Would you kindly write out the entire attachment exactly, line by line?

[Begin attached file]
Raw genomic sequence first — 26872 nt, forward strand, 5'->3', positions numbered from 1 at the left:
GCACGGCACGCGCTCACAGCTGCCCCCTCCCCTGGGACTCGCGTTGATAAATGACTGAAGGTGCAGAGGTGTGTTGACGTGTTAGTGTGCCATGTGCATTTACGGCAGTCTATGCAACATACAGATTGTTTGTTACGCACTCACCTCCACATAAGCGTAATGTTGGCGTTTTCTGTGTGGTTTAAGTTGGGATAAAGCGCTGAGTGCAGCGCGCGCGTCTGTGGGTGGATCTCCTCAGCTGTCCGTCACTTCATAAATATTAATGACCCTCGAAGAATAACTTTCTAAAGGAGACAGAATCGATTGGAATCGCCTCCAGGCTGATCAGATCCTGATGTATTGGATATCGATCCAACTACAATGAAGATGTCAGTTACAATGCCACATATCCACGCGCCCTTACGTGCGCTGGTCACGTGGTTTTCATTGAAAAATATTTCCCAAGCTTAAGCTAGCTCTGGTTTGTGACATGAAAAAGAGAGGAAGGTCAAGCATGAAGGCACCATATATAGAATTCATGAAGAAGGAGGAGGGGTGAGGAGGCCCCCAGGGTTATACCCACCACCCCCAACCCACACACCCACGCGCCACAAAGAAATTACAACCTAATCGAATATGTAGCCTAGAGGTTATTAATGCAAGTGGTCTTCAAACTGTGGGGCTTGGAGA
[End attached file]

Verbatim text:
Raw genomic sequence first — 26872 nt, forward strand, 5'->3', positions numbered from 1 at the left:
GCACGGCACGCGCTCACAGCTGCCCCCTCCCCTGGGACTCGCGTTGATAAATGACTGAAGGTGCAGAGGTGTGTTGACGTGTTAGTGTGCCATGTGCATTTACGGCAGTCTATGCAACATACAGATTGTTTGTTACGCACTCACCTCCACATAAGCGTAATGTTGGCGTTTTCTGTGTGGTTTAAGTTGGGATAAAGCGCTGAGTGCAGCGCGCGCGTCTGTGGGTGGATCTCCTCAGCTGTCCGTCACTTCATAAATATTAATGACCCTCGAAGAATAACTTTCTAAAGGAGACAGAATCGATTGGAATCGCCTCCAGGCTGATCAGATCCTGATGTATTGGATATCGATCCAACTACAATGAAGATGTCAGTTACAATGCCACATATCCACGCGCCCTTACGTGCGCTGGTCACGTGGTTTTCATTGAAAAATATTTCCCAAGCTTAAGCTAGCTCTGGTTTGTGACATGAAAAAGAGAGGAAGGTCAAGCATGAAGGCACCATATATAGAATTCATGAAGAAGGAGGAGGGGTGAGGAGGCCCCCAGGGTTATACCCACCACCCCCAACCCACACACCCACGCGCCACAAAGAAATTACAACCTAATCGAATATGTAGCCTAGAGGTTATTAATGCAAGTGGTCTTCAAACTGTGGGGCTTGGAGA